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Why it pays to buy a mower with a premium engine

Consumer Reports News: May 25, 2012 02:38 PM

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When you're shopping for a mower, a number of considerations may go through your mind. Will it be easier to start than the last one? Will it last longer? To determine a mower's long-term odds, take a close look at the engine. Of two common designs, one type runs cleaner and quieter and is easier to maintain. And the cost of these so-called premium engines has been trickling down to lower-priced mowers.

Engines for mowers (and snow blowers) have two basic designs: side-valve and overhead-valve. Of the two, overhead-valve engines traditionally cost more and not long ago could be found only on feature-heavy, self-propelled mowers at the high end of the price range. Today, almost all snow blowers have overhead-valve engines. And, as we found in our latest mower tests, you can now find them on push mowers that cost as little as $200.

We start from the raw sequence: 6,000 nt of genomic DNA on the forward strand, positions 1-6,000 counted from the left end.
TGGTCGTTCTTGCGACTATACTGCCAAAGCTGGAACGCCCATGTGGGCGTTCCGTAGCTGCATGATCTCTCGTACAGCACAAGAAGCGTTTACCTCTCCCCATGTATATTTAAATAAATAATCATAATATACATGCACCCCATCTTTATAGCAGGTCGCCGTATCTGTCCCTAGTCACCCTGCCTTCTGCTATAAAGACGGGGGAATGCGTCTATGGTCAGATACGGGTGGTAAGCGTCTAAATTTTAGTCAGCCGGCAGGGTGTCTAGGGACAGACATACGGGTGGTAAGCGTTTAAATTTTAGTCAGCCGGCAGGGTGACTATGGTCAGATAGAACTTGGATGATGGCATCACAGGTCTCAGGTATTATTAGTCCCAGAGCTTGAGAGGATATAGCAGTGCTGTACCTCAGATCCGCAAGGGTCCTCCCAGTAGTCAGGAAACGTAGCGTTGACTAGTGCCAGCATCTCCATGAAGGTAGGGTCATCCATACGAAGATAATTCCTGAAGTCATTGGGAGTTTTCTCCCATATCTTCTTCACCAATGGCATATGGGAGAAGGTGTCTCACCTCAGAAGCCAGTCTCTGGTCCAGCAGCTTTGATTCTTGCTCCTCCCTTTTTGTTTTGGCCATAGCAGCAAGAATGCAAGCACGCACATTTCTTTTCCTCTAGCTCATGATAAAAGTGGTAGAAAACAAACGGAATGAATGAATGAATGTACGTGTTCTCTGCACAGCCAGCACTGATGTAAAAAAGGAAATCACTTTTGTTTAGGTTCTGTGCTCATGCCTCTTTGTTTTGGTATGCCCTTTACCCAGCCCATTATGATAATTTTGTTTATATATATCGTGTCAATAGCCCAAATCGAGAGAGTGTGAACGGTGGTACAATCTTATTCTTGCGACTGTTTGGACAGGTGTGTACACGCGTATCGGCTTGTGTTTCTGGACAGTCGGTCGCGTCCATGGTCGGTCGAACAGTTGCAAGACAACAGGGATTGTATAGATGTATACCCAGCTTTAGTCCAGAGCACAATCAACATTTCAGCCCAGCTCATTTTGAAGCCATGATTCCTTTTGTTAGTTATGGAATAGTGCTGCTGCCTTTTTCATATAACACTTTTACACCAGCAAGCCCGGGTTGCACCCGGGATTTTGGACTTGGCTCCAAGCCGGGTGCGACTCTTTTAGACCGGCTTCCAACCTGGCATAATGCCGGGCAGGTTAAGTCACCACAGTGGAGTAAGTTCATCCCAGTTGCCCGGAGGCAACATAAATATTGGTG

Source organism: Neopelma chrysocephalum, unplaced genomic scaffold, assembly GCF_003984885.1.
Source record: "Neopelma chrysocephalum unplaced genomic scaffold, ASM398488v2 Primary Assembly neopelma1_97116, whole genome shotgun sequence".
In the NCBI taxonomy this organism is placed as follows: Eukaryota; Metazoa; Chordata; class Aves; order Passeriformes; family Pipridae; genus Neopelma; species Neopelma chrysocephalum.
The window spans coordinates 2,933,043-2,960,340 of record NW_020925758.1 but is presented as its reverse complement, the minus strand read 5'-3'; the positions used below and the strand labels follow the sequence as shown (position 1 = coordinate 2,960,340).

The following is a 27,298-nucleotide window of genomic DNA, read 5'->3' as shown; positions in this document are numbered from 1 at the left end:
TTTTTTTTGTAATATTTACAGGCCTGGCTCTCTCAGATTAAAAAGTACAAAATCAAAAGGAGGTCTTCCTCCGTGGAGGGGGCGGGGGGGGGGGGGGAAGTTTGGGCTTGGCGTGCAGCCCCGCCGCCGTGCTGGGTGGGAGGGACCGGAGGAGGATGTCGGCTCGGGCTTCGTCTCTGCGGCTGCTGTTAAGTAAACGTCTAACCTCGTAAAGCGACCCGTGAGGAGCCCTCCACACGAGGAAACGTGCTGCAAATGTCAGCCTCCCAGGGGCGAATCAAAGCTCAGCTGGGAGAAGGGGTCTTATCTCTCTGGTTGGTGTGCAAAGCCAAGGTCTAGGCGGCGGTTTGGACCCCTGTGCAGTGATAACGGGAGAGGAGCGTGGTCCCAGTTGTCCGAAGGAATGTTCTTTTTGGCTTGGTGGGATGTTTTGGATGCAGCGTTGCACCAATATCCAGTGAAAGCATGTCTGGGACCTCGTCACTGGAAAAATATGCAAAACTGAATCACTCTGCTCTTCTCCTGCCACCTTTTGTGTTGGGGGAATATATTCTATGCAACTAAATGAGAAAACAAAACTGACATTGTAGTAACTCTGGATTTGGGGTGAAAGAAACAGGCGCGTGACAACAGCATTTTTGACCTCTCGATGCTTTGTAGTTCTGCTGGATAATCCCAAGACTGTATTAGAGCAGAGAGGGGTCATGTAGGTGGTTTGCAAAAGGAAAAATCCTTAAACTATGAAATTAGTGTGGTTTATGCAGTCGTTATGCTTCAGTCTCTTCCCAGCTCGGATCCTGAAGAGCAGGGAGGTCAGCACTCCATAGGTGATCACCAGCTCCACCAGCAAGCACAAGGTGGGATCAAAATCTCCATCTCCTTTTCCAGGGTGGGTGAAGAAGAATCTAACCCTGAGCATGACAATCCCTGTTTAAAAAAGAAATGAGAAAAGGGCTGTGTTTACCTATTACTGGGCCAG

Any mower you buy, even with a side-valve engine, will start easily when you first gas it up. As it ages, however, models with overhead-valve engines are less likely to give you trouble. Because overhead-valve engines have a more efficient design (cleaner for the environment), they use less gas and leave fewer carbon deposits, which can wear down any engine over time. They also tend to run more quietly.

"Having a premium engine doesn't mean you can neglect it," says Peter Sawchuk, Consumer Reports' mower program leader. "But presuming you're keeping up with the maintenance, it might give you another three or four years, if not more, before you have to replace your unit."

To find one, look for the letters "OHV" on the valve cover, as shown on the Toro 20370. (On Honda mowers, it might have "OHC," for overhead cam, instead but the difference is minimal.) It's simple to spot on Kohler engines like this one, but you might have to look a bit harder on models with other engines. On Briggs & Stratton engines, for example, the valve cover is black.

Ed Perratore

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